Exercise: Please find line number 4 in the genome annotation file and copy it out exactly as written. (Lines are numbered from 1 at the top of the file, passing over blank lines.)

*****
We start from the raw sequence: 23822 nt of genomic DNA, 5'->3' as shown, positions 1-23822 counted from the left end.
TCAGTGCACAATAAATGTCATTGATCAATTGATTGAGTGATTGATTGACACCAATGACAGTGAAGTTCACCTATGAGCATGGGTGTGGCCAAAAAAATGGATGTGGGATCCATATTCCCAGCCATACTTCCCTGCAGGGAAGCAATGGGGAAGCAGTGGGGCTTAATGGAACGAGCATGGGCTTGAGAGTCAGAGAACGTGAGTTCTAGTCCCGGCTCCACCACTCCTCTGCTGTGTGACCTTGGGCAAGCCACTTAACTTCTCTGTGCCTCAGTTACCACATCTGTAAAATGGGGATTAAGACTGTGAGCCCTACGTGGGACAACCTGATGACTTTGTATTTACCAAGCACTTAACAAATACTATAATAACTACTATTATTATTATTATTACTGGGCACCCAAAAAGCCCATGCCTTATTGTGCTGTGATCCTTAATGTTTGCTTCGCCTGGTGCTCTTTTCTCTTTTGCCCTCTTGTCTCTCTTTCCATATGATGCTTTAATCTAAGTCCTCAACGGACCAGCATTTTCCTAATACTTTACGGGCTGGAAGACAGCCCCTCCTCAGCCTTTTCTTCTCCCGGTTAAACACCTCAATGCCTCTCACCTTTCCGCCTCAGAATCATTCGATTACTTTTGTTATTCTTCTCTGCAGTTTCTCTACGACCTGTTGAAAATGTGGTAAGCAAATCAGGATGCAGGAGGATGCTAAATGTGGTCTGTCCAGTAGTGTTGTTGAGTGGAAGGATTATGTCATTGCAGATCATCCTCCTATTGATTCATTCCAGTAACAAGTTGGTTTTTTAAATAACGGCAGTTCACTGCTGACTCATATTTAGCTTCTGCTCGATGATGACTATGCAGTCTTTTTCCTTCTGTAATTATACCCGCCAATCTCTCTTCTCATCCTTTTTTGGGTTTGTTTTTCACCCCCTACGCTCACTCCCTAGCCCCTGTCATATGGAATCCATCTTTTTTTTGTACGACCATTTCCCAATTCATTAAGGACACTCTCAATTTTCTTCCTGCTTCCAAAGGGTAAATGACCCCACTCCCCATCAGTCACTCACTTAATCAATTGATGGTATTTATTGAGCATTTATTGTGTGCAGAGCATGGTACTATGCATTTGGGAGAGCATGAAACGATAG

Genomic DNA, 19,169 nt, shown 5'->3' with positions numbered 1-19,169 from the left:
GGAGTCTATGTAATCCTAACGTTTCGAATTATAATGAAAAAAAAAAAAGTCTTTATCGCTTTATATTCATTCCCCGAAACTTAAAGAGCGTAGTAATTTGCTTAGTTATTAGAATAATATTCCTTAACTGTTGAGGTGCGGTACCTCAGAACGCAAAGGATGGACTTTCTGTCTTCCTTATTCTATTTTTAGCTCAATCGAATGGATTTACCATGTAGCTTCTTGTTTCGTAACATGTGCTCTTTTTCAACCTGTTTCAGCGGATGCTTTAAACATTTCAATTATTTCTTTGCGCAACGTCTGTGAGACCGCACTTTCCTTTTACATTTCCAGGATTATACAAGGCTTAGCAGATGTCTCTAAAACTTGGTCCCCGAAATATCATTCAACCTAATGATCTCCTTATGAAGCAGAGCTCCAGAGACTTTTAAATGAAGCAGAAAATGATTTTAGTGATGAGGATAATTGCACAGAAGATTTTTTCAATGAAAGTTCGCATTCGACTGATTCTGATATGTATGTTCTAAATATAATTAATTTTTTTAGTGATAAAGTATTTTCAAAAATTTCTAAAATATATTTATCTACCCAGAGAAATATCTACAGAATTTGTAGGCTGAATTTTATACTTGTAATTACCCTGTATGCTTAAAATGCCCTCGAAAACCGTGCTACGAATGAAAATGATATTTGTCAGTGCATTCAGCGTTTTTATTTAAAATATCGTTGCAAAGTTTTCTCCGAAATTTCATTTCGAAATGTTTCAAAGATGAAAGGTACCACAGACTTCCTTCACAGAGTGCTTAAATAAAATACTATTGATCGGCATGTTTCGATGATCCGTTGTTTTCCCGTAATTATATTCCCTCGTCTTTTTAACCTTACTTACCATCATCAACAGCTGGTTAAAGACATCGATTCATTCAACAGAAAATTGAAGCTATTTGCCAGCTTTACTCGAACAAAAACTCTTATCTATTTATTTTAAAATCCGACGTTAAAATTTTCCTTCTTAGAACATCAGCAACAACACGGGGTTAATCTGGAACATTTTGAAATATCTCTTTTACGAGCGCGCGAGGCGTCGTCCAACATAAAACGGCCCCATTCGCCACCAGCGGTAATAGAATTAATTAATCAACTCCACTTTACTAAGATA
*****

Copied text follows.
GGAGTCTATGTAATCCTAACGTTTCGAATTATAATGAAAAAAAAAAAAGTCTTTATCGCTTTATATTCATTCCCCGAAACTTAAAGAGCGTAGTAATTTGCTTAGTTATTAGAATAATATTCCTTAACTGTTGAGGTGCGGTACCTCAGAACGCAAAGGATGGACTTTCTGTCTTCCTTATTCTATTTTTAGCTCAATCGAATGGATTTACCATGTAGCTTCTTGTTTCGTAACATGTGCTCTTTTTCAACCTGTTTCAGCGGATGCTTTAAACATTTCAATTATTTCTTTGCGCAACGTCTGTGAGACCGCACTTTCCTTTTACATTTCCAGGATTATACAAGGCTTAGCAGATGTCTCTAAAACTTGGTCCCCGAAATATCATTCAACCTAATGATCTCCTTATGAAGCAGAGCTCCAGAGACTTTTAAATGAAGCAGAAAATGATTTTAGTGATGAGGATAATTGCACAGAAGATTTTTTCAATGAAAGTTCGCATTCGACTGATTCTGATATGTATGTTCTAAATATAATTAATTTTTTTAGTGATAAAGTATTTTCAAAAATTTCTAAAATATATTTATCTACCCAGAGAAATATCTACAGAATTTGTAGGCTGAATTTTATACTTGTAATTACCCTGTATGCTTAAAATGCCCTCGAAAACCGTGCTACGAATGAAAATGATATTTGTCAGTGCATTCAGCGTTTTTATTTAAAATATCGTTGCAAAGTTTTCTCCGAAATTTCATTTCGAAATGTTTCAAAGATGAAAGGTACCACAGACTTCCTTCACAGAGTGCTTAAATAAAATACTATTGATCGGCATGTTTCGATGATCCGTTGTTTTCCCGTAATTATATTCCCTCGTCTTTTTAACCTTACTTACCATCATCAACAGCTGGTTAAAGACATCGATTCATTCAACAGAAAATTGAAGCTATTTGCCAGCTTTACTCGAACAAAAACTCTTATCTATTTATTTTAAAATCCGACGTTAAAATTTTCCTTCTTAGAACATCAGCAACAACACGGGGTTAATCTGGAACATTTTGAAATATCTCTTTTACGAGCGCGCGAGGCGTCGTCCAACATAAAACGGCCCCATTCGCCACCAGCGGTAATAGAATTAATTAATCAACTCCACTTTACTAAGATA